Your job may or may not involve being part of and managing teams. The GD is the first test of how good your team skills are. Do you listen to others? How do you handle points of view different from yours? Are you able to get across your point of view without appearing to be trying too hard?
Do you cross the line from being assertive to being aggressive? If you are a good team player, the other members of the group will tend to connect with you. This will be evident to a moderator even amidst the chaos that marks a typical GD.
Preparation learn to respect others for what they are. Learn to be open-minded and recognize the fact that people think differently about issues. Seek opportunities to discuss topics of mutual interest in diverse groups.
MYTH 1: Candidates who try to 'run' the group and ensure everyone gets a chance to speak etc. demonstrate great team skills.
MYTH 2: People who dominate a discussion and reduce others to submission do well in GDs.
REALITY: Candidates who work with the group, accommodate diverse viewpoints and assert themselves without aggression score high.
- Starting with the phrase Myself XYZ there can be no better way other than this to put the panel off.
- Getting into details about siblings and cousins especially the ones who seem to have done well. Companies wish to know about you, not about your extended family.
- Citing 'making friends' or 'meeting new people' as their hobby. Wonder how one pursues a hobby like 'meeting new people'!
- Saying things like "Umm Umm, I think" as an excuse for not knowing some basic stuff upset the panel.
- 'I will get to learn how to manage people on the job' as an answer to the question 'What do you expect to learn on job as a Manager?' This is certainly not an expected answer from a candidate who is applying for the position of a 'Manager'.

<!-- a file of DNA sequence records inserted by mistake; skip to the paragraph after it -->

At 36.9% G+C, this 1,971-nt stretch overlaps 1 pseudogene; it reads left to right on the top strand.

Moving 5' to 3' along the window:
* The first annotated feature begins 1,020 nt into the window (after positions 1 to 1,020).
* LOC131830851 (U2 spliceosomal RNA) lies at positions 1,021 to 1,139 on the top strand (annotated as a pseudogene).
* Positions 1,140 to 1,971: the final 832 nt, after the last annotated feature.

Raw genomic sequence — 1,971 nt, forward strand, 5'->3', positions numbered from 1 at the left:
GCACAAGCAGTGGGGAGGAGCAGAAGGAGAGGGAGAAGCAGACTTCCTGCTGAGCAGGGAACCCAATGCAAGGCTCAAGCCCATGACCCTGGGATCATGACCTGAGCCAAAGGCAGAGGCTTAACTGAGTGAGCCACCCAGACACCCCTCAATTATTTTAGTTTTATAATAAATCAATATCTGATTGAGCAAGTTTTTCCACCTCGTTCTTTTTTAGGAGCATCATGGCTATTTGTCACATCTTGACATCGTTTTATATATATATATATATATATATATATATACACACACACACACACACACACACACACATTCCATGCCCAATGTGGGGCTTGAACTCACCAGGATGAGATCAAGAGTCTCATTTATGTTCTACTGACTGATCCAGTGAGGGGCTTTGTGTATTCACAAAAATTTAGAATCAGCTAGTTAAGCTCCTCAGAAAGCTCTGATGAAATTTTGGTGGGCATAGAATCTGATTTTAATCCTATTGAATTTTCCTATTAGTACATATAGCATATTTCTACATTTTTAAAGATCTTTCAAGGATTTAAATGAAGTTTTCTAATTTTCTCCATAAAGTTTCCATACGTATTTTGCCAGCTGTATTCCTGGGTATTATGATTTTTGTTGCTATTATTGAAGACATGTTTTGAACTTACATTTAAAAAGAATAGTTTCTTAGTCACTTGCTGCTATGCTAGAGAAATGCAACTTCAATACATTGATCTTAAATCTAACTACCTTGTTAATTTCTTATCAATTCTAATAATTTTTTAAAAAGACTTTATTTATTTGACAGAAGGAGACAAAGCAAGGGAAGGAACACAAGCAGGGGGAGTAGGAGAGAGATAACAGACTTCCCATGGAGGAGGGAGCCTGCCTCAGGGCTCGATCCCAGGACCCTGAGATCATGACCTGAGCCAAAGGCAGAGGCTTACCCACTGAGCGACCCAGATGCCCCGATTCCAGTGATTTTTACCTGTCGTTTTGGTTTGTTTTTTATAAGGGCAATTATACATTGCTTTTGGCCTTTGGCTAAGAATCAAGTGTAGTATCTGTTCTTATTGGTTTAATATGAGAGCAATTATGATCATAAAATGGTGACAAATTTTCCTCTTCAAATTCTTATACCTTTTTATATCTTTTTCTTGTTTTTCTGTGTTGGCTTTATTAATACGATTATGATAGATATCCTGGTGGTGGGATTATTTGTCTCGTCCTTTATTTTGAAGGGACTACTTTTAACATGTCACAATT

In short, the GD panel is testing whether you know the topic well, are able to present your point of view in a logical manner, are interested in understanding what others feel about the same subject and are able to conduct yourself with grace in a group situation.
And now the very last phase of the selection process the PI. Some of the GD attributes we have spoken about remain as important in a PI knowledge, analytical skills, communication skills.
However, the PI is a little more predictable as there is a set of questions that is likely to be asked to a majority of the candidates. It makes sense to know what these questions are and to be prepared with the answers. Let's look at some of these questions:
The most frequently asked first question is Can you tell us something about yourself? It makes ample sense to prepare a comprehensive answer to this the trick again being able to structure it effectively.
A necessary condition is to understand your own self your strengths, weaknesses and nature before an answer. Other common questions can be related to your reasons for your career goals, reasons for switching streams or giving up a job etc.
Please remember that these are questions about you and only you can give honest answers to them.
The candidate should be prepared to face questions on his areas of interest in academics and his area of work. He has to demonstrate the capability to think and present his thoughts cogently. Highlight your areas of strength try to direct the interview towards your area of comfort.
A panelist looks at a candidate with one things in his mind would I like to have him in company for the next two years. The interviewee should thus come across as an honest, capable and sincere person.
Speak the truth while answering personal questions nothing works quite well as truth. Diligence, genuineness, maturity and an awareness of the environment around you are positive traits.
Cynicism, arrogance and indifference are negative traits. A seemingly innocuous question on who your role model is and why he is your role model can yield lots of information about you across these dimensions.
Highlight your learning from your academics and your job. Learn to say 'I don't know' instead of making wild guesses!
There is no substitute to preparation. Listen attentively to each question asked and keep your answers brief and to the point."